The main difficulty that organic and polymeric batteries present for large-scale implementation is their short life and lower energy density compared to batteries based on scarce and expensive metals. Therefore, to improve the properties of these sustainable organic batteries it is necessary to know how they work, their fundamental understanding at the molecular level in order to improve their efficiency.
The useful life of a battery and its storage capacity are two of the main challenges that scientists face in the field of energy storage and, especially, when it comes to renewable sources such as photovoltaic and wind, effective alternatives to reduce the impact of climate change.
An international team of researchers with the participation of the Higher Council for Scientific Research (CSIC) has developed a new method of nuclear magnetic resonance that allows visualizing in real time the operation, decomposition and self-discharge of a redox flow battery, which is one that It can store and convert megawatt hours of electrical energy into chemical energy reversibly. The work, published in the journal Nature , will help improve the efficiency of batteries.
It is important to create sustainable batteries with organic components from nature, which are cheaper and less toxic than those that use materials like vanadium. But the main difficulty they present is their short life and that is why it is necessary to know how they work at the molecular level in order to improve their efficiency.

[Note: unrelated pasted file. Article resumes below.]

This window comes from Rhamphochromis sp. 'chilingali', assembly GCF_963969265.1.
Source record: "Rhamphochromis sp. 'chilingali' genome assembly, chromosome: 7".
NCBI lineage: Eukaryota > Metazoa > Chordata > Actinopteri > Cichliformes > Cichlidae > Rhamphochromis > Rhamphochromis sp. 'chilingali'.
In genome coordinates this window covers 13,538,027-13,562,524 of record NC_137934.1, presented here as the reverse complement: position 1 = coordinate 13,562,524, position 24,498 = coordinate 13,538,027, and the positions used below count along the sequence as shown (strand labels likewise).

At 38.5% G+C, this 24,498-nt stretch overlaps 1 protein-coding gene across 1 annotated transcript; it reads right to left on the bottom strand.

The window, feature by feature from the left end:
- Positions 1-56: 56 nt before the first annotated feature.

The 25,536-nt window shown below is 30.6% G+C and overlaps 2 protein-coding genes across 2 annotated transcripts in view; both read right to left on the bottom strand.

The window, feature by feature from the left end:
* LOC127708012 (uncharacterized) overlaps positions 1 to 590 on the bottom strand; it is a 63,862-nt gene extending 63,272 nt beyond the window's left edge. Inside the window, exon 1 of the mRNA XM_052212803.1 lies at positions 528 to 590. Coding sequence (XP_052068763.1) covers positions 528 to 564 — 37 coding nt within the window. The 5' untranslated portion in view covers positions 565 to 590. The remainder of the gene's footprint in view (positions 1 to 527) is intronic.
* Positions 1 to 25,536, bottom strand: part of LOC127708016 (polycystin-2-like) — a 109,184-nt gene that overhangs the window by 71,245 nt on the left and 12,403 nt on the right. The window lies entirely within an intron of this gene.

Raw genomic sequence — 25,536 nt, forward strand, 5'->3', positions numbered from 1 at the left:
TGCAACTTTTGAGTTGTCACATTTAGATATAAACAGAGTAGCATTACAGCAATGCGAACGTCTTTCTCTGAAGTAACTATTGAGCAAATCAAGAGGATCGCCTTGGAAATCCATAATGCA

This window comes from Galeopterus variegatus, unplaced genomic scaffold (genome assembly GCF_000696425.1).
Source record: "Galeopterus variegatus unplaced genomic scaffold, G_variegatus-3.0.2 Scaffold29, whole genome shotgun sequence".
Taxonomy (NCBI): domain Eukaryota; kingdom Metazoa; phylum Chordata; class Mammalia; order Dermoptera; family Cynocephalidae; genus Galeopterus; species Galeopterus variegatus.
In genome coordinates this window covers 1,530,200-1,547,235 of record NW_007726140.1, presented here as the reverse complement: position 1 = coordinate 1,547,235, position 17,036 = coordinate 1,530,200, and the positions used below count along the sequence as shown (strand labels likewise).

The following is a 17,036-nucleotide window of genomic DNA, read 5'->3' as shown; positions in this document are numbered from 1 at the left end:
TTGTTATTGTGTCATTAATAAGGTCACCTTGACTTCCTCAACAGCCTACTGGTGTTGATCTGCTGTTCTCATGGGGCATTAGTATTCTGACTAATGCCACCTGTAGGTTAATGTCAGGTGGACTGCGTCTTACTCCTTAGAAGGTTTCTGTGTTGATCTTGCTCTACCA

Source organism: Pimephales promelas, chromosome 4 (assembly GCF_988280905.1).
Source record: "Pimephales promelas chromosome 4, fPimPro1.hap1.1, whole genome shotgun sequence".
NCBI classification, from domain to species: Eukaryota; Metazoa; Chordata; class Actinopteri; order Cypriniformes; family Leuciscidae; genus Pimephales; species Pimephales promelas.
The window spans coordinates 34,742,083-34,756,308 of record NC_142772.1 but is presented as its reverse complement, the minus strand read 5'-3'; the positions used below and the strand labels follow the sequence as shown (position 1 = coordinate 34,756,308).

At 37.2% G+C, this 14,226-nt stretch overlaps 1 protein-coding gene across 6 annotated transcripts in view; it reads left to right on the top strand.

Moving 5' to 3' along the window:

Javier Carretero González, CSIC researcher at the Institute of Polymer Science and Technology.
The method developed by this team of scientists consists of applying nuclear magnetic resonance to visualize the different operating mechanisms of the battery while it is working.
We have discovered that the voltage at which the battery is charged is decisive to control how it works and that an adjustment of this parameter and of the chemical structure of organic compounds would allow to extend the useful life of these sustainable batteries, as well as to increase the amount of stored energy. The development of this method will allow understanding a large number of processes.
Javier Carretero González.
Researchers from the British universities of Cambridge and Imperial College London, Chalmers University of Technology (Sweden), Tongji University (China) and Seoul National University (South Korea) participated in the work.
More information: www.nature.com